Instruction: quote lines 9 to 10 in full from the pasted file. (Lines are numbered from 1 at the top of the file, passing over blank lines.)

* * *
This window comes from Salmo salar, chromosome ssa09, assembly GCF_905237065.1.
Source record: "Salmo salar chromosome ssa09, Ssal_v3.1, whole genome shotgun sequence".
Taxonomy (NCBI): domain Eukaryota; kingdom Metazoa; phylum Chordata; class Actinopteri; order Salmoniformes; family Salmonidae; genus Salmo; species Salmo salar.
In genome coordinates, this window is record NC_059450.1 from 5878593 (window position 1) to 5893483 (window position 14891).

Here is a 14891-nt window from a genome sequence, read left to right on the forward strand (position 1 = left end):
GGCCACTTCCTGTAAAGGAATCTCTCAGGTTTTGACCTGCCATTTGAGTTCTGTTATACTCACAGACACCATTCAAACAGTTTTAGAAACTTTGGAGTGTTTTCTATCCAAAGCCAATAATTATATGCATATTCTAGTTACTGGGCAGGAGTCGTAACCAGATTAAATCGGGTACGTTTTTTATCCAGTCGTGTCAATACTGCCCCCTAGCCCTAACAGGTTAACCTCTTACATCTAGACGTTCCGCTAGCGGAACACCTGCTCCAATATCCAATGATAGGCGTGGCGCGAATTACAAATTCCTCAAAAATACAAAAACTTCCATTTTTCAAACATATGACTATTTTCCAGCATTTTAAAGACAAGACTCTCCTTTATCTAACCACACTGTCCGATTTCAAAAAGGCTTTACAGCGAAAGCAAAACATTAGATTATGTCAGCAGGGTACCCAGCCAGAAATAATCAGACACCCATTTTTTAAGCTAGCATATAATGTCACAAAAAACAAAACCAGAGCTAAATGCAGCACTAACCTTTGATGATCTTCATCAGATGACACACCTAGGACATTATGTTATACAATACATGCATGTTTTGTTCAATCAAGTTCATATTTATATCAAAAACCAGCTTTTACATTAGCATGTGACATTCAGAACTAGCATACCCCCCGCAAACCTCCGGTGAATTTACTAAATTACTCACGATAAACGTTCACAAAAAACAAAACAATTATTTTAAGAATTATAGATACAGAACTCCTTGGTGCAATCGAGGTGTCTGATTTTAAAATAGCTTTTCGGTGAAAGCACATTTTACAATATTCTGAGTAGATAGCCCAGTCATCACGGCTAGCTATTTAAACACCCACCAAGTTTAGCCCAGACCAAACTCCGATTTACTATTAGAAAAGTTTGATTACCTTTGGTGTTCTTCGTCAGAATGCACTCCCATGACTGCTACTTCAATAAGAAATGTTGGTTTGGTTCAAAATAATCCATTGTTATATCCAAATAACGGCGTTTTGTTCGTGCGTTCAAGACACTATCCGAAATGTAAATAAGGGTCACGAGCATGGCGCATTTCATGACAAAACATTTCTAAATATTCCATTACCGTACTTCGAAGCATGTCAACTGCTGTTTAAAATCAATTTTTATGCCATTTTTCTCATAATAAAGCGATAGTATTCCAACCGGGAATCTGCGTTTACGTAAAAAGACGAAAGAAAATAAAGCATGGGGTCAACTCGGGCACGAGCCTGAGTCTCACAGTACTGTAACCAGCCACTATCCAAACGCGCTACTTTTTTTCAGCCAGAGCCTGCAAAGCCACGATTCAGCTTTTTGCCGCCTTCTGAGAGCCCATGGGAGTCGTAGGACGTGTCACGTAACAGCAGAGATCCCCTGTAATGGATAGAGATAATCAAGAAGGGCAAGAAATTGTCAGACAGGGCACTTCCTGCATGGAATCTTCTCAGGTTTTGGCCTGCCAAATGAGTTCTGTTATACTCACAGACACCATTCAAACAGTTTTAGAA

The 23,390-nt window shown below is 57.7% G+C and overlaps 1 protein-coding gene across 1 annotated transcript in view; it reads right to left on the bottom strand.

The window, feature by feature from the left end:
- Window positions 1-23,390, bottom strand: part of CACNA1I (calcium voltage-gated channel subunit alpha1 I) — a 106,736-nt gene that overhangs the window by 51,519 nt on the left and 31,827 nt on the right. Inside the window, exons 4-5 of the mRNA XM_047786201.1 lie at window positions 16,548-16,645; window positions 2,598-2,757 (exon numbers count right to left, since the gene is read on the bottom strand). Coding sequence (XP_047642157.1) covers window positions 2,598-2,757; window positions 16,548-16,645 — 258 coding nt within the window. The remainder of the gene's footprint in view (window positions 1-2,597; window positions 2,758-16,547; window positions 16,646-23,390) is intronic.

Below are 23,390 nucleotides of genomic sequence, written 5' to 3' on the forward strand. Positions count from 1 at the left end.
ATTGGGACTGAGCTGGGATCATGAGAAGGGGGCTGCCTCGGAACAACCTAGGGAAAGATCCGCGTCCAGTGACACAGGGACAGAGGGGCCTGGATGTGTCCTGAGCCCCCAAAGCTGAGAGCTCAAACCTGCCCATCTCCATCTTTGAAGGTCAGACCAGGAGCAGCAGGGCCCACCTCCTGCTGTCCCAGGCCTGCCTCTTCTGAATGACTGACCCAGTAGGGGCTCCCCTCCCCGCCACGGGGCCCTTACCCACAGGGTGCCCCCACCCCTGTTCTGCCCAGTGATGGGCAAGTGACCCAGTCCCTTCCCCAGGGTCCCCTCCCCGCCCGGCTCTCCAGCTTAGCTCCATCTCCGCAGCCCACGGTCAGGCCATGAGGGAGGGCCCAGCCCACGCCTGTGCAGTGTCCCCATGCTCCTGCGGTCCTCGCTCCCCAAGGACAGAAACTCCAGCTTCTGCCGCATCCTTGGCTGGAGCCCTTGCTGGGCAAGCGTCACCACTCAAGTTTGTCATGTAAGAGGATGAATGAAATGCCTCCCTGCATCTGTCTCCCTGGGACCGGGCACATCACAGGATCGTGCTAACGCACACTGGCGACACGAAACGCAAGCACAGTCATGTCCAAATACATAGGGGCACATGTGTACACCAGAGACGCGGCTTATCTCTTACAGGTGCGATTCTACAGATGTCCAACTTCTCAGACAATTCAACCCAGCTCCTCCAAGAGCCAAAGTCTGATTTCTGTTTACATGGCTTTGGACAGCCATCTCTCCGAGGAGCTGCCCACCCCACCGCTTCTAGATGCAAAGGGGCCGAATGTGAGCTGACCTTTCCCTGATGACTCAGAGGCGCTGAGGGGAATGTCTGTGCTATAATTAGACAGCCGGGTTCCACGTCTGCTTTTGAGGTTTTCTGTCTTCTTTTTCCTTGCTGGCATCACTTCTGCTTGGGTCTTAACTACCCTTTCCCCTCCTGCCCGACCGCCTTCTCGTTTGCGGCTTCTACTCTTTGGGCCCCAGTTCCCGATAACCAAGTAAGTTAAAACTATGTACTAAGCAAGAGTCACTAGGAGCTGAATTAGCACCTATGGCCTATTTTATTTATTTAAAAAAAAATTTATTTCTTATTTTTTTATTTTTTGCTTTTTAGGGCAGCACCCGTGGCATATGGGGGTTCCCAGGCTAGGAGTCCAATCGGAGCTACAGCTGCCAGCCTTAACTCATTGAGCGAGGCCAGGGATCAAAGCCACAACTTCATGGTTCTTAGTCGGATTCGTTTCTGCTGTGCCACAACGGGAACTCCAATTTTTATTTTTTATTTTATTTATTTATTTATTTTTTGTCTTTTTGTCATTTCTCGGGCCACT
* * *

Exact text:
- Window positions 1-23,390, bottom strand: part of CACNA1I (calcium voltage-gated channel subunit alpha1 I) — a 106,736-nt gene that overhangs the window by 51,519 nt on the left and 31,827 nt on the right. Inside the window, exons 4-5 of the mRNA XM_047786201.1 lie at window positions 16,548-16,645; window positions 2,598-2,757 (exon numbers count right to left, since the gene is read on the bottom strand). Coding sequence (XP_047642157.1) covers window positions 2,598-2,757; window positions 16,548-16,645 — 258 coding nt within the window. The remainder of the gene's footprint in view (window positions 1-2,597; window positions 2,758-16,547; window positions 16,646-23,390) is intronic.

Below are 23,390 nucleotides of genomic sequence, written 5' to 3' on the forward strand. Positions count from 1 at the left end.